If you were to ask a handful of parents why they chose to enroll their daughter into team-based sports, there’s a good chance their answers will have nothing to do with trophies, ribbons, or medals.
That’s because most parents already know the truth, which is that the life lessons their child will pick up while being part of a team are pretty much priceless.
Debora Spar, a professor from Harvard Business School said it best:
“Sports, and particularly team sports, tend to give women and girls things that they otherwise have a hard time getting, like resilience, grit, knowledge of teamwork, knowledge of leadership. All of these things are crucial and they all are learned probably better on a sports team than anywhere else.”
What’s even more profound is that when it comes to young women, it seems that these intangible benefits have an even bigger impact on their lives!
A study in 2015 done on 400 female executives found that:
- 52% of the c-level execs surveyed played sport at the university level
- 80% of female Fortune 500 executives played competitive sports at one point in their lives
Clearly then, the benefits a young girl can receive by being involved in a team-based sport is second to none.
But here’s the sad news…
Based on data from Youth Sport Trust, The Guardian recently reported this:
“While girls recognized that being physically active is important, only 56% enjoyed taking part compared to 71% of boys. And only 45% of girls saw the relevance of PE to their lives, against 60% of boys, despite evidence demonstrating that a sporty background helps girls up the career ladder.“
And that’s not all. In 2018, the Sports and Fitness Industry Association found that only 31% of girls from the ages of 6-12 participated in sports and that they tend to give up on physical activity much sooner than their male counterparts.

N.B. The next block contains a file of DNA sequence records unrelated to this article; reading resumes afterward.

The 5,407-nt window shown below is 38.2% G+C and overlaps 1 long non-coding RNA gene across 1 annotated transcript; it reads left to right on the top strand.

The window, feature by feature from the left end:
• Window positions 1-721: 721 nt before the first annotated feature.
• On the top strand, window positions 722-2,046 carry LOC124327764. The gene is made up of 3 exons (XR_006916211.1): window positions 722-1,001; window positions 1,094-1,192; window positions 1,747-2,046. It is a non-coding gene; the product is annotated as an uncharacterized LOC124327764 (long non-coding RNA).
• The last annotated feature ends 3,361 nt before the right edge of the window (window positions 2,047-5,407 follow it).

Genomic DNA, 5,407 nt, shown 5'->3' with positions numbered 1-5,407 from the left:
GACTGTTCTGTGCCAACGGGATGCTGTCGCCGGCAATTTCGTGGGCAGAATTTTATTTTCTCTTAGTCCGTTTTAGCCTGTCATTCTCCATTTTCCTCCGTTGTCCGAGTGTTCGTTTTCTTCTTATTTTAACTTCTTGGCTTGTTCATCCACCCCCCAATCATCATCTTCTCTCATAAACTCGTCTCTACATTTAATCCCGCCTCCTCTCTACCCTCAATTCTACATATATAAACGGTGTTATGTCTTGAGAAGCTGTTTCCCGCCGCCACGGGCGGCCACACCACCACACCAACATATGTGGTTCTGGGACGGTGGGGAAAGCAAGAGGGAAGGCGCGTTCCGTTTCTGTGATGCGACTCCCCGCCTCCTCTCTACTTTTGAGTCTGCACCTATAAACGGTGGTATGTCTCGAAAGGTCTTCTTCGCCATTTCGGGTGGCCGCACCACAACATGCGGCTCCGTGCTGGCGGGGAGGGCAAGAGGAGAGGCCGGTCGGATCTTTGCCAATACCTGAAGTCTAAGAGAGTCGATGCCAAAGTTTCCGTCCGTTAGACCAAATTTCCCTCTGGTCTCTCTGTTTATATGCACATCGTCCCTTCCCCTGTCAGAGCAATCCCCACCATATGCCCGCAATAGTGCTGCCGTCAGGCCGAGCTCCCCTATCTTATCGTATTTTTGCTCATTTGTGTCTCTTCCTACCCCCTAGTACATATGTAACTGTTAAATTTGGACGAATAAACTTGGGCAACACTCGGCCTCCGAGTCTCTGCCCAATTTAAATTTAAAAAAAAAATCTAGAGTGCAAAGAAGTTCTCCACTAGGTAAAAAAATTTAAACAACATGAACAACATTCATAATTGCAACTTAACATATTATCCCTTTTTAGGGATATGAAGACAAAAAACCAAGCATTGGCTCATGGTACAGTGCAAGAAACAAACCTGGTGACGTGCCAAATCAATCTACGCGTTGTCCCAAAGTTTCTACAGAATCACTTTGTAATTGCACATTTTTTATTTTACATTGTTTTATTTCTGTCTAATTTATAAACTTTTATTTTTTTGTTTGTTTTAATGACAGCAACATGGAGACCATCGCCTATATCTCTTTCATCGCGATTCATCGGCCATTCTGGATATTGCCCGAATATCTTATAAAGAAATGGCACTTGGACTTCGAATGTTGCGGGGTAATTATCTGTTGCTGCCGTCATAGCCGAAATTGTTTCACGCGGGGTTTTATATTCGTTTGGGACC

So what can be done to not only help young girls get involved in team-based sports, but to stick with it?
According to Girls Active (a successful initiative which increases participation in sports among young females), they found that a girl’s peer group can have a big influence on the decisions she makes. And thus, any activity which can engage the entire peer group will help young women not only pick up sports, but stick with it for the long haul.
It’s the age-old phenomenon “My friends are doing it, so I want to do it too!”
The question then becomes: Which activity can not only entice an entire female peer group to start playing, but keep them engaged for the long haul?
While most team sports have the potential to offer the benefits mentioned earlier, Allstar-Cheerleading is one of the rare few that helps intensify the trust and bond between friends right from day one!
To get a better idea of what we mean, take a look at the stunt sequence below performed by our younger athletes here at CheerCore:
As you can see, each child relies on their peer to ensure the sequence is successful. Best of all? Under the right coaching, something like this can be learned in just a few classes, providing a well-earned feeling of accomplishment in a relatively short amount of time.
But what about those that strive for more? Does Allstar Cheerleading really have anything to offer the ones who get easily bored in the absence of a challenge?
Well here’s a stunt sequence performed by some of our more advanced athletes…